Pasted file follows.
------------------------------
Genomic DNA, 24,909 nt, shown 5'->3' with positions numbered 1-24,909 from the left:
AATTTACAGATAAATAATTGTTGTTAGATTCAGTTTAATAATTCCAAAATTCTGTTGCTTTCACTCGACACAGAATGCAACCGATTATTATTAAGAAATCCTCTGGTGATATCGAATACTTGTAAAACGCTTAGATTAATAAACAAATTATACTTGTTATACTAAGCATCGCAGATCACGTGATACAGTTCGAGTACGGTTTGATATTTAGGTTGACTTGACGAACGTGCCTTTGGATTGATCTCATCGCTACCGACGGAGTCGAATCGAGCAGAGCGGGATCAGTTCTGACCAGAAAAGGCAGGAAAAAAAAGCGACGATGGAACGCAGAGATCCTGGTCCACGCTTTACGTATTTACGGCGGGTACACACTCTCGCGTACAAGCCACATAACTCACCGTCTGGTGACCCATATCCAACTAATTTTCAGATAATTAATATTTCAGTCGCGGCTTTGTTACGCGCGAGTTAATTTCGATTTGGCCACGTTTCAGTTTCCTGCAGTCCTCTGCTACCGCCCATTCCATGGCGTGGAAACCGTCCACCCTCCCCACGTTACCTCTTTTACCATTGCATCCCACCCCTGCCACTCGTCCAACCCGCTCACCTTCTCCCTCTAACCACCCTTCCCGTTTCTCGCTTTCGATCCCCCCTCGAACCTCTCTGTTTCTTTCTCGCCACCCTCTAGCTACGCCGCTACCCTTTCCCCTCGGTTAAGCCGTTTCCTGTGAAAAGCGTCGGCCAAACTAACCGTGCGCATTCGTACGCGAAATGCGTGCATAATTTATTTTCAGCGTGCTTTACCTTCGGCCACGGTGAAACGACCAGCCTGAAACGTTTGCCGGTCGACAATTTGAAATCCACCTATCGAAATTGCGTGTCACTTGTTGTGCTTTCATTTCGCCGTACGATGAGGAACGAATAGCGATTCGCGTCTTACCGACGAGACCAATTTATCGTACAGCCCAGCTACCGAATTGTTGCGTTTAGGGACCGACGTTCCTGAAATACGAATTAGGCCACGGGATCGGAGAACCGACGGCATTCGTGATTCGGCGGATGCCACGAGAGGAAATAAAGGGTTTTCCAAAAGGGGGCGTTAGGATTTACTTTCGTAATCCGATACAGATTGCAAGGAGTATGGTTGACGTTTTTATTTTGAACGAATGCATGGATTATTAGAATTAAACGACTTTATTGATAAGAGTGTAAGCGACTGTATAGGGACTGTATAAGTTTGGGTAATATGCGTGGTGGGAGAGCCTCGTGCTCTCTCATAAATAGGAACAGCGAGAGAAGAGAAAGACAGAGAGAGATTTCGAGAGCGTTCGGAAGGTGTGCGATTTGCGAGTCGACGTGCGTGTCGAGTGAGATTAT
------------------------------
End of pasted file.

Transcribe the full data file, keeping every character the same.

Genomic DNA, 24,909 nt, shown 5'->3' with positions numbered 1-24,909 from the left:
AATTTACAGATAAATAATTGTTGTTAGATTCAGTTTAATAATTCCAAAATTCTGTTGCTTTCACTCGACACAGAATGCAACCGATTATTATTAAGAAATCCTCTGGTGATATCGAATACTTGTAAAACGCTTAGATTAATAAACAAATTATACTTGTTATACTAAGCATCGCAGATCACGTGATACAGTTCGAGTACGGTTTGATATTTAGGTTGACTTGACGAACGTGCCTTTGGATTGATCTCATCGCTACCGACGGAGTCGAATCGAGCAGAGCGGGATCAGTTCTGACCAGAAAAGGCAGGAAAAAAAAGCGACGATGGAACGCAGAGATCCTGGTCCACGCTTTACGTATTTACGGCGGGTACACACTCTCGCGTACAAGCCACATAACTCACCGTCTGGTGACCCATATCCAACTAATTTTCAGATAATTAATATTTCAGTCGCGGCTTTGTTACGCGCGAGTTAATTTCGATTTGGCCACGTTTCAGTTTCCTGCAGTCCTCTGCTACCGCCCATTCCATGGCGTGGAAACCGTCCACCCTCCCCACGTTACCTCTTTTACCATTGCATCCCACCCCTGCCACTCGTCCAACCCGCTCACCTTCTCCCTCTAACCACCCTTCCCGTTTCTCGCTTTCGATCCCCCCTCGAACCTCTCTGTTTCTTTCTCGCCACCCTCTAGCTACGCCGCTACCCTTTCCCCTCGGTTAAGCCGTTTCCTGTGAAAAGCGTCGGCCAAACTAACCGTGCGCATTCGTACGCGAAATGCGTGCATAATTTATTTTCAGCGTGCTTTACCTTCGGCCACGGTGAAACGACCAGCCTGAAACGTTTGCCGGTCGACAATTTGAAATCCACCTATCGAAATTGCGTGTCACTTGTTGTGCTTTCATTTCGCCGTACGATGAGGAACGAATAGCGATTCGCGTCTTACCGACGAGACCAATTTATCGTACAGCCCAGCTACCGAATTGTTGCGTTTAGGGACCGACGTTCCTGAAATACGAATTAGGCCACGGGATCGGAGAACCGACGGCATTCGTGATTCGGCGGATGCCACGAGAGGAAATAAAGGGTTTTCCAAAAGGGGGCGTTAGGATTTACTTTCGTAATCCGATACAGATTGCAAGGAGTATGGTTGACGTTTTTATTTTGAACGAATGCATGGATTATTAGAATTAAACGACTTTATTGATAAGAGTGTAAGCGACTGTATAGGGACTGTATAAGTTTGGGTAATATGCGTGGTGGGAGAGCCTCGTGCTCTCTCATAAATAGGAACAGCGAGAGAAGAGAAAGACAGAGAGAGATTTCGAGAGCGTTCGGAAGGTGTGCGATTTGCGAGTCGACGTGCGTGTCGAGTGAGATTAT